A week away seems the best cure for what ails Dave Winter’s marriage. He can go fishing with an old Army buddy, Mark, while his wife can visit her family. Yet the town of Bergoo isn’t quite as welcoming as it first appears and it isn’t long before things start to go incredibly wrong.
A night of Bourbon flavored reminiscing resolves in a morning with Mark gone, strangers in the cabin and the beginning of a violent and deadly adventure. The mystery thickens when he ventures to Mark’s brother’s house and discovers a scene dripping with blood, body parts, and man-eating hogs.
It’s a mystery only the man who ‘blew up Sarasota’ can solve… if he can survive long enough to figure it out.
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It doesn’t really matter what genre you write in, it’s all a crime. Delusional titles, subtitles, and the constant splash of words to attract potential readers to our book, are nothing more than carrots on a string to lure the fly (the reader) into a stew of the author’s creation.
Like Hansel and Gretel, the reader discovers a candy house (the book) and devours every word only to want more. At least, that is what we authors would like to think. We create our works in hopes of giving a reader an experience like they’ve never felt before. We expect to take them on a journey where they live for a moment in our world and linger long enough to become immersed in our stories. They swim in pages of love, mayhem, chaos, conflict, and whatever our minds can devise.
We spend our waking moments thinking, plotting, planning.
We write with pleasure and edit in torment.
We research to make stories more believable.
When that story is finished, edited, and publish we do it all again, because in our heads and hearts lay many stories that can’t wait to escape us and dwell in the minds and hearts of others.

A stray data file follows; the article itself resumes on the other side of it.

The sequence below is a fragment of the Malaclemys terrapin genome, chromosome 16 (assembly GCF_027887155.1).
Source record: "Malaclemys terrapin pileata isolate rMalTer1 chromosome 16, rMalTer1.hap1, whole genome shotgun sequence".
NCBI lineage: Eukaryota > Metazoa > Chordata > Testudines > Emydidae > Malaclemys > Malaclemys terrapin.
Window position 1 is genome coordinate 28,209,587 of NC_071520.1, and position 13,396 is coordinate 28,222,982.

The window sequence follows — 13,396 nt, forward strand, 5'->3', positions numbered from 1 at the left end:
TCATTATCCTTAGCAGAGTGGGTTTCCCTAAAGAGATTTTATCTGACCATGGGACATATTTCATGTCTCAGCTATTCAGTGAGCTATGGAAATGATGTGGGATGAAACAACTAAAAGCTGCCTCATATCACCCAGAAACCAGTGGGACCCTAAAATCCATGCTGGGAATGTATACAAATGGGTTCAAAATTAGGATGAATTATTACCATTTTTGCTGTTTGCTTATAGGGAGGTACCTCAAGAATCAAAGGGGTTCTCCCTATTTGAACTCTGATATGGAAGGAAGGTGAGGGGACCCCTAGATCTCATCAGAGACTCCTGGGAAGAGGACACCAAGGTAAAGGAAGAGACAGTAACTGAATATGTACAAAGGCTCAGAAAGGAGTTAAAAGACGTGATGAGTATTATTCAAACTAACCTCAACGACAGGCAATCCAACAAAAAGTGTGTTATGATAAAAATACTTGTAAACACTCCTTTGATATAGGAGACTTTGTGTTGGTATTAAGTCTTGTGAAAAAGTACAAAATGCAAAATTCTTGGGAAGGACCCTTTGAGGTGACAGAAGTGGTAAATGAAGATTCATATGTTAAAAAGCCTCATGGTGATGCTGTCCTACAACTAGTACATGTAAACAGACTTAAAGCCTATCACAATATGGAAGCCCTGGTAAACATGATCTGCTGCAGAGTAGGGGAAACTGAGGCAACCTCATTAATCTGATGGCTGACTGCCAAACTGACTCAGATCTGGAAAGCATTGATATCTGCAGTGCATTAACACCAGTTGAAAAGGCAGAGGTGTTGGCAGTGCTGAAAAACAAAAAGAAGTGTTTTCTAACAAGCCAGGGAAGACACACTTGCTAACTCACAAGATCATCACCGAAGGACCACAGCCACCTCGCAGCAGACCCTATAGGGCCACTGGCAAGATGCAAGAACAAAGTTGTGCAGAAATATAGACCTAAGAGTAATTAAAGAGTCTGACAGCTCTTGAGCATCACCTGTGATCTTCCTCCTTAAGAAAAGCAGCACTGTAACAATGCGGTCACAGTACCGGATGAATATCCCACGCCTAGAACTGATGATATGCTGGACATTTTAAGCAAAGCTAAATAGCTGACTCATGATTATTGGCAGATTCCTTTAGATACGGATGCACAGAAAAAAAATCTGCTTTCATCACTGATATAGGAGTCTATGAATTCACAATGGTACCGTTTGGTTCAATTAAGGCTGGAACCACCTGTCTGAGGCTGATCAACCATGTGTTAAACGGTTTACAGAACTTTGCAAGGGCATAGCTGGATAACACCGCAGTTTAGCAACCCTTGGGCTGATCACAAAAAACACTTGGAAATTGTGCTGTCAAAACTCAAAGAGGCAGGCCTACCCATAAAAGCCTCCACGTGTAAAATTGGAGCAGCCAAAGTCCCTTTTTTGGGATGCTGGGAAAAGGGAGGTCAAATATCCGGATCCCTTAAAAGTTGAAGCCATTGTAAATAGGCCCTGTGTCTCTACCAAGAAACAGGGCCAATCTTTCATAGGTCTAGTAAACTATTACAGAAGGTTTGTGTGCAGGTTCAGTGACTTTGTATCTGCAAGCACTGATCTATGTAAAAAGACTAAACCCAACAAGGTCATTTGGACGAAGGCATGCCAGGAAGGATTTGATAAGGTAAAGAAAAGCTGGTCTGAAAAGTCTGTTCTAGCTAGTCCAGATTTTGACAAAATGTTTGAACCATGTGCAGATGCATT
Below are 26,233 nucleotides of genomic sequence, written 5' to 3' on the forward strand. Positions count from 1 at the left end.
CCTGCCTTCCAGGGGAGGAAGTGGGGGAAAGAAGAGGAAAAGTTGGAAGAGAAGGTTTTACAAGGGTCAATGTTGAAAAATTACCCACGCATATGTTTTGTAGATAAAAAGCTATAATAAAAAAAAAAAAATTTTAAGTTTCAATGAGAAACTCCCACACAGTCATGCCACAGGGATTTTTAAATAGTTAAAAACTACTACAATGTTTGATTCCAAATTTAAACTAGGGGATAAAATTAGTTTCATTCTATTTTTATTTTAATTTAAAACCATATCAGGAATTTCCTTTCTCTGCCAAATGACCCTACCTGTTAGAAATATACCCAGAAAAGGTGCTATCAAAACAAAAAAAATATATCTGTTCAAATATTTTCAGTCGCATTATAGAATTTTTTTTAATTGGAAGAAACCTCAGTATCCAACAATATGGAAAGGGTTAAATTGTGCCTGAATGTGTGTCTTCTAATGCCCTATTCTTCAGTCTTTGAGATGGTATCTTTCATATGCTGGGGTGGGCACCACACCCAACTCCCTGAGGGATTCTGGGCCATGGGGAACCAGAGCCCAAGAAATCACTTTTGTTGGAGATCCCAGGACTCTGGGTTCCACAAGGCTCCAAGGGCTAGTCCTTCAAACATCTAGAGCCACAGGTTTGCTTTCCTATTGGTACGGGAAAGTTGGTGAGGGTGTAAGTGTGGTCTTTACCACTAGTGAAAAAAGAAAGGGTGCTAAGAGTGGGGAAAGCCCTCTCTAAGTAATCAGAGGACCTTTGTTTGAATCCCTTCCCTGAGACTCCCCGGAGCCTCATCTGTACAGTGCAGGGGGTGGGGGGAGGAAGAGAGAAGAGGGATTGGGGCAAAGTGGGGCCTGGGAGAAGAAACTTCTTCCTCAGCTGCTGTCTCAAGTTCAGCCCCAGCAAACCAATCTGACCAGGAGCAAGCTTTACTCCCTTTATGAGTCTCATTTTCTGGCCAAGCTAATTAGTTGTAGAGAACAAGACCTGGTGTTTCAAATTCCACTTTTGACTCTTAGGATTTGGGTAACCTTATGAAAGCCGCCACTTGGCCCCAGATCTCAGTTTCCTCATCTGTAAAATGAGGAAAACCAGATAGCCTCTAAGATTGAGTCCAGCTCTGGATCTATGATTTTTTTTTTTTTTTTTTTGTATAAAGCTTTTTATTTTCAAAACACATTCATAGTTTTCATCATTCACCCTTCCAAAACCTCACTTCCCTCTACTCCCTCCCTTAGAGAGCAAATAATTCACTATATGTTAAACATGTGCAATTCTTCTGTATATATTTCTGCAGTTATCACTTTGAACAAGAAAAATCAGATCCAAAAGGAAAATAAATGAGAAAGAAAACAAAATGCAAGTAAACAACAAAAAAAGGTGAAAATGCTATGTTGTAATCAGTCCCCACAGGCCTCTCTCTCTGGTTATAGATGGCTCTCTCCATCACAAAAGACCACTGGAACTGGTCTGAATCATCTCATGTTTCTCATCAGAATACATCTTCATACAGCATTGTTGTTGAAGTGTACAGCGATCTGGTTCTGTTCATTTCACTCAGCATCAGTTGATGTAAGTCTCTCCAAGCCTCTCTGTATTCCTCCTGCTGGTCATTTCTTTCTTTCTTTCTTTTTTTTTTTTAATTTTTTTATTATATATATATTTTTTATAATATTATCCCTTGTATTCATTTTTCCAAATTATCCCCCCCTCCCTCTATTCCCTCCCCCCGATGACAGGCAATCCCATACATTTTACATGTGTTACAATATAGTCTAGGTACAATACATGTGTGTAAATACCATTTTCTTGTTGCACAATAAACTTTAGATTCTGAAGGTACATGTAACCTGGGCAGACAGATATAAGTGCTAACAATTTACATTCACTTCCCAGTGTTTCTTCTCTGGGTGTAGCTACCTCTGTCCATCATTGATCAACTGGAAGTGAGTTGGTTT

You can write like Hemingway or King and still not make a dime if no one reads your works or shares their experience. Without fans, a writer is doomed to a life of writing words that seldom find an eye
Some find a following and live a modest life enjoying the monetary fruits of their stories. Others write, and write, and write without the bankroll but appear as happy as anyone. It is the story that matters. Write and get it out of your head so the next story can get out and so on. A well of worlds bubble up from these authors with no end in sight. If they stop, their head will explode or their chest will rip open and creatures, like the world has never known, will crawl out of them.
When the writings done, and the sweat of editing complete, we wrap them in a cover and hold the book out for the world to read.
It’s a shame really. A crime of passion.
Attorney David Winter kicks back on the Florida beach, soaking in the sunshine and watching the ladies stroll by. When his old Army buddy, Sean, asks him to defend his aunt in a murder case, David doesn’t think twice and leaves the sun and sand for Missouri’s ice and snow to help his old pal. Seems Aunt Sharon’s pastime was killing husbands and getting rich off their insurance policies. Not even Sean’s generosity – a BMW 528i with chauffeur, 100 grand plus expenses, and a luxury apartment – all at David’s disposal – can save Aunt Sharon from the needle!
The more David investigates, the more accomplices keep coming out of the woodwork. When he’s shot, drugged, and hit over the head, David takes it personally – but that’s only the tip of the proverbial iceberg! He faces a startling truth, which nearly destroys him and his faith in all he holds dear. But lady justice isn’t blind and forgiving of those who shake her scales. As an instrument of law, David must once again become the hardened soldier honed on the battlefields of Vietnam and stand toe-to-toe with unscrupulous prosecutors and a judge wanting a quick trial. Buckle your safety belt…. You are in for a wild ride.